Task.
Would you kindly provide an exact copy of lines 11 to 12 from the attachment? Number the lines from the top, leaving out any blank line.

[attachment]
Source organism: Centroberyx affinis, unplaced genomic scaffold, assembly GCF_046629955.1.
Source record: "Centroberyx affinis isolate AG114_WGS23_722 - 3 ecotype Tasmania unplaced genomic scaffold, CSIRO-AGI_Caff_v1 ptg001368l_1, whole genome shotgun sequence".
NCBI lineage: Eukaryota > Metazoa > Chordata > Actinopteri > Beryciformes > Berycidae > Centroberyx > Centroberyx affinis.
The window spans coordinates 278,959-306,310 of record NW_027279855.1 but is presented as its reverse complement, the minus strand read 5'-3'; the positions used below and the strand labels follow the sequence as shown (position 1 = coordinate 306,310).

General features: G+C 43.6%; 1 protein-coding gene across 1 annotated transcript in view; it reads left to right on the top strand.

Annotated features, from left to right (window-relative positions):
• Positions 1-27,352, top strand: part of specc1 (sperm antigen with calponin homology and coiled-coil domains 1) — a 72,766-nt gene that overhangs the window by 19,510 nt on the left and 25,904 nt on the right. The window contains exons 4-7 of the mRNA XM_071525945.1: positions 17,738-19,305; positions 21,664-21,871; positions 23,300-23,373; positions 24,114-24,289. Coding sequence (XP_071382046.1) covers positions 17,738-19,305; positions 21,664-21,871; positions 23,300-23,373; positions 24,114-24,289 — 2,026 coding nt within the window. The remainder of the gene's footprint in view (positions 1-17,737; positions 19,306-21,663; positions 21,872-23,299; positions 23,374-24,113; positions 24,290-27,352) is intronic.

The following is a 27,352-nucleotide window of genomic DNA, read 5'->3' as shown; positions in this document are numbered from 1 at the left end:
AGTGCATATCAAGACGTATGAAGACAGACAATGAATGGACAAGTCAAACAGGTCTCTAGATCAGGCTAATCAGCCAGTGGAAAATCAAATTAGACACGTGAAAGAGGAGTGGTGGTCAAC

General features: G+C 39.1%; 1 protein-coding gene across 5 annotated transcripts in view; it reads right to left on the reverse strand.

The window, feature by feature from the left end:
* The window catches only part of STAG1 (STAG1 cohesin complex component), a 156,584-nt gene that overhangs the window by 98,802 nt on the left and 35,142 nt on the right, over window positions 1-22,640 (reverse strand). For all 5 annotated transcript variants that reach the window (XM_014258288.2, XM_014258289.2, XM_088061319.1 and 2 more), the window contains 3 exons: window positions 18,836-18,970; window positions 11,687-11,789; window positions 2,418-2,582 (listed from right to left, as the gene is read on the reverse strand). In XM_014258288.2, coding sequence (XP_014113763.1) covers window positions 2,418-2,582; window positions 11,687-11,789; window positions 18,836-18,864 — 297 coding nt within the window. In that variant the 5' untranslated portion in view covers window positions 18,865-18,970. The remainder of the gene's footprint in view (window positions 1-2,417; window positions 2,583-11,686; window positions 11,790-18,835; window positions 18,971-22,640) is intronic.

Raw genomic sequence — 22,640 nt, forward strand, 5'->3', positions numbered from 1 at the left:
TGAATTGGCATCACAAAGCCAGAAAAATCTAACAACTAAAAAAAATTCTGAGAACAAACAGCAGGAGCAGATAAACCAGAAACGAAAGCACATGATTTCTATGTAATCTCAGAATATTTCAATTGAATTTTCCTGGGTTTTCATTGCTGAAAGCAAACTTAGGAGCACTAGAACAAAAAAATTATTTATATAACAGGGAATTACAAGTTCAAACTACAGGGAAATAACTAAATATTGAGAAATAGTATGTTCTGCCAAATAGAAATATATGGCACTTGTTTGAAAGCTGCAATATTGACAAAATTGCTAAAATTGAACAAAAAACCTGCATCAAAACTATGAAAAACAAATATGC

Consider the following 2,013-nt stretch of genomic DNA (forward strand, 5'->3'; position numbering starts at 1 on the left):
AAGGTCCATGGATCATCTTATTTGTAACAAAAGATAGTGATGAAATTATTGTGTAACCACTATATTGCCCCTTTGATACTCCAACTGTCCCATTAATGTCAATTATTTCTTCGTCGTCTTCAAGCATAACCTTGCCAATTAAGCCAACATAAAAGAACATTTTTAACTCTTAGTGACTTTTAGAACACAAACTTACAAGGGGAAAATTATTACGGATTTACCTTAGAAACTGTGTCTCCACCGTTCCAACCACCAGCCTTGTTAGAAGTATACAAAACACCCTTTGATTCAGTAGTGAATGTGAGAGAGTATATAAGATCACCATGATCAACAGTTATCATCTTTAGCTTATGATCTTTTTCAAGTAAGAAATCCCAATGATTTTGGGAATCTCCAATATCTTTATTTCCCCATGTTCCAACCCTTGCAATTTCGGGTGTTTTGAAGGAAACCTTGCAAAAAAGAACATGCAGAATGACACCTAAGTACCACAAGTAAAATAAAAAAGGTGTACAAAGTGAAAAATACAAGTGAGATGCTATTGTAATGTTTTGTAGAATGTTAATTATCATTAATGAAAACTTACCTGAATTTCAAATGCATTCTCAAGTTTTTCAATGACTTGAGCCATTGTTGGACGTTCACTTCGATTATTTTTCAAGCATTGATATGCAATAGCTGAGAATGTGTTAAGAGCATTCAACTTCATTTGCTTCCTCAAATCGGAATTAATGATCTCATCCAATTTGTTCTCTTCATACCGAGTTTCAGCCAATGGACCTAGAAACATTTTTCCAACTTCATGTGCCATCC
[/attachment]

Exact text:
The window, feature by feature from the left end:
* The window catches only part of STAG1 (STAG1 cohesin complex component), a 156,584-nt gene that overhangs the window by 98,802 nt on the left and 35,142 nt on the right, over window positions 1-22,640 (reverse strand). For all 5 annotated transcript variants that reach the window (XM_014258288.2, XM_014258289.2, XM_088061319.1 and 2 more), the window contains 3 exons: window positions 18,836-18,970; window positions 11,687-11,789; window positions 2,418-2,582 (listed from right to left, as the gene is read on the reverse strand). In XM_014258288.2, coding sequence (XP_014113763.1) covers window positions 2,418-2,582; window positions 11,687-11,789; window positions 18,836-18,864 — 297 coding nt within the window. In that variant the 5' untranslated portion in view covers window positions 18,865-18,970. The remainder of the gene's footprint in view (window positions 1-2,417; window positions 2,583-11,686; window positions 11,790-18,835; window positions 18,971-22,640) is intronic.